# Bulletin of the American Physical Society

# APS March Meeting 2020

## Volume 65, Number 1

## Monday–Friday, March 2–6, 2020; Denver, Colorado

### Session D58: DFT and Beyond III

2:30 PM–5:18 PM,
Monday, March 2, 2020

Room: Mile High Ballroom 3B

Sponsoring
Units:
DCP DCOMP DPOLY DCMP

Chair: Michele Pavanello, Rutgers University, Newark

### Abstract: D58.00001 : The Connector Theory Approach: Principles and Development of New Density Functionals

#### Presenter:

Lucia Reining

(LSI, CNRS-Ecole Polytechnique, Palaiseau)

#### Authors:

Lucia Reining

(LSI, CNRS-Ecole Polytechnique, Palaiseau)

Ayoub Aouina

(LSI, Ecole Polytechnique, Palaiseau)

Marco Vanzini

(EPFL)

Martin Panholzer

(LSI, Ecole Polytechnique, Palaiseau)

Jack Wetherell

(LSI, CNRS-Ecole Polytechnique, Palaiseau)

Matteo Gatti

(LSI, CNRS-Ecole Polytechnique, Palaiseau)

Density Functional Theory (DFT) and Time-Dependent (TD) DFT allow us in principle to express observables as functionals of the density. Relatively efficient approximations exist for the ground state total energy, but major difficulties remain, for example to describe strongly correlated systems, or situations where long range correlation is important. For other observables, even less is known about how to build good density functionals.

One way of designing approximations is to use results of model systems. In this talk we will show how model results can be used in an in principle exact way, called “Connector Theory”, in order to describe observables and systems of interest. Within this approach, a quantity of interest is calculated for a model system as function of a parameter once and forever, and the results are stored. Under certain conditions, the result for an appropriate choice of parameter can then be used to replace a value of interest in a given real system. This choice of parameter is called “connector”.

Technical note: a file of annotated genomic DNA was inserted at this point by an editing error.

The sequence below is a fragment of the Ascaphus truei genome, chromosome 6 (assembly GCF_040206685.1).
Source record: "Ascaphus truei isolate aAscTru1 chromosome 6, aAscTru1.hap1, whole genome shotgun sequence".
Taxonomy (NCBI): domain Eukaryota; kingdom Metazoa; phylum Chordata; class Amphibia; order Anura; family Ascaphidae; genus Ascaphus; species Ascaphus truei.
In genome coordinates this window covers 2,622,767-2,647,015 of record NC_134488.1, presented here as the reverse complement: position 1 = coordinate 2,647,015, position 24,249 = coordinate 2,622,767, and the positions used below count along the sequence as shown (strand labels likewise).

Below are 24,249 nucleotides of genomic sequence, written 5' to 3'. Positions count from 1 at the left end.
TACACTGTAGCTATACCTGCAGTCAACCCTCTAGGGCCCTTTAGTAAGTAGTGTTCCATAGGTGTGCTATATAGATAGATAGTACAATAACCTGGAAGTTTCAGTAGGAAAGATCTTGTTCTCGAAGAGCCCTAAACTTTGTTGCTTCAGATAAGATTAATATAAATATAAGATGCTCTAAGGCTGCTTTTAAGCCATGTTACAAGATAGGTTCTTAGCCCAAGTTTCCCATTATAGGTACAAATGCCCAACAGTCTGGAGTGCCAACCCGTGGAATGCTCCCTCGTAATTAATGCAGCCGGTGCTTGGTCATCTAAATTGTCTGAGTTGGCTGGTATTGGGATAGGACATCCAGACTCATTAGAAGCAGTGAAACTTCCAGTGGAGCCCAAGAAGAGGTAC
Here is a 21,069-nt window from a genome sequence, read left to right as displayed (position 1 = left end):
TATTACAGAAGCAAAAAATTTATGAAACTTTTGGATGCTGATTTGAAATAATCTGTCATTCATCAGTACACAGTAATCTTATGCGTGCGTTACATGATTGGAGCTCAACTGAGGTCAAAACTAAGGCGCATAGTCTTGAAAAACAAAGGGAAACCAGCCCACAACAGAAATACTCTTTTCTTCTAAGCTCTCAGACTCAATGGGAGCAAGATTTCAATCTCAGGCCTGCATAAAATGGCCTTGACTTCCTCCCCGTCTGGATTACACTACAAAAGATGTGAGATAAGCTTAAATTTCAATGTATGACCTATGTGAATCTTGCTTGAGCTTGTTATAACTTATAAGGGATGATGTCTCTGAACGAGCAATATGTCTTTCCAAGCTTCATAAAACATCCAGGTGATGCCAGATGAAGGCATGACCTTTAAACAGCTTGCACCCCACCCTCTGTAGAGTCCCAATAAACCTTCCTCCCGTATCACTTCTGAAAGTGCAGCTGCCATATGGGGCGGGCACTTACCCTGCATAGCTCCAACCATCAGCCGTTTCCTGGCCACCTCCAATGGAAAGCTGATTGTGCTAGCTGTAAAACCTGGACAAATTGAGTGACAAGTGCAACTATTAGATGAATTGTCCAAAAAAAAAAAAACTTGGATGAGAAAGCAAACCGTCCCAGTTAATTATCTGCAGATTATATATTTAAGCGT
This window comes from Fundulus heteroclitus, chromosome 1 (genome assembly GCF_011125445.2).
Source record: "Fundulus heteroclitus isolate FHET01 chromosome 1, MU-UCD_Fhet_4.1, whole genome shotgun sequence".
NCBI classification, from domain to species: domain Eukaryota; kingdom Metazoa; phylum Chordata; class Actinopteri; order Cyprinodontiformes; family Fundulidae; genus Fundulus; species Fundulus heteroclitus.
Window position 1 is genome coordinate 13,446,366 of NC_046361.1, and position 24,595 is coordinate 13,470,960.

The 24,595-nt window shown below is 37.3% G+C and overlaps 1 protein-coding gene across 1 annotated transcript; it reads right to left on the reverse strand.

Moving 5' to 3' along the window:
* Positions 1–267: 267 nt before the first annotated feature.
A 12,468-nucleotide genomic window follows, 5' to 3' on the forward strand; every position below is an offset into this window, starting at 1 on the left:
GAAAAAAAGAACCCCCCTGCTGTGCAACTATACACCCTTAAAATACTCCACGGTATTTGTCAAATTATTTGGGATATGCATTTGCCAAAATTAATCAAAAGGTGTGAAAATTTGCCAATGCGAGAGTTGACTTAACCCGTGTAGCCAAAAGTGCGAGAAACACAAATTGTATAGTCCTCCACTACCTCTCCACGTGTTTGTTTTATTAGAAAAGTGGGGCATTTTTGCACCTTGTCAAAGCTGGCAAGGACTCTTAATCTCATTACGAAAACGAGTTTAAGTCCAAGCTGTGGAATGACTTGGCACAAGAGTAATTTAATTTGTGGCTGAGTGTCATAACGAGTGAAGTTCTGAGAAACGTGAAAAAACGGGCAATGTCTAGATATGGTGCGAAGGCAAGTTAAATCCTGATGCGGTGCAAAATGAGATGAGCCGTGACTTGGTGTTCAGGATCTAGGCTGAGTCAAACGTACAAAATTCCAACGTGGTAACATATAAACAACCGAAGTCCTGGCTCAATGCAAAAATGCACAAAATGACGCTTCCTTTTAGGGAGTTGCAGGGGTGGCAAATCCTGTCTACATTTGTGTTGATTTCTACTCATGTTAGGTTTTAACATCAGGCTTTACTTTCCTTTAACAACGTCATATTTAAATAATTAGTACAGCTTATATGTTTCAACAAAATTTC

We will discuss the principles and general properties of such an approach. Of course, in practice, the connector has to be approximated. We will show that formulating the problem in this way is a convenient starting point for approximations, and a strategy to build systematic approximations will be presented.

We will then focus more specifically on the use of the connector approach to design density functionals, both for DFT and TDDFT. Particular emphasis will be put on effects of non-locality in space and time, which are important to capture, e.g., image potentials or multiple excitations, respectively. Some discussion and results can be found in [1,2].

[1] M. Vanzini, A. Aouina, M. Panholzer, M. Gatti, and L. Reining, https://

*arxiv*.org/abs/

*1903.07930*

[2] M Panholzer, M Gatti, L Reining; Phys. Rev. Lett. 120, 166402 (2018).

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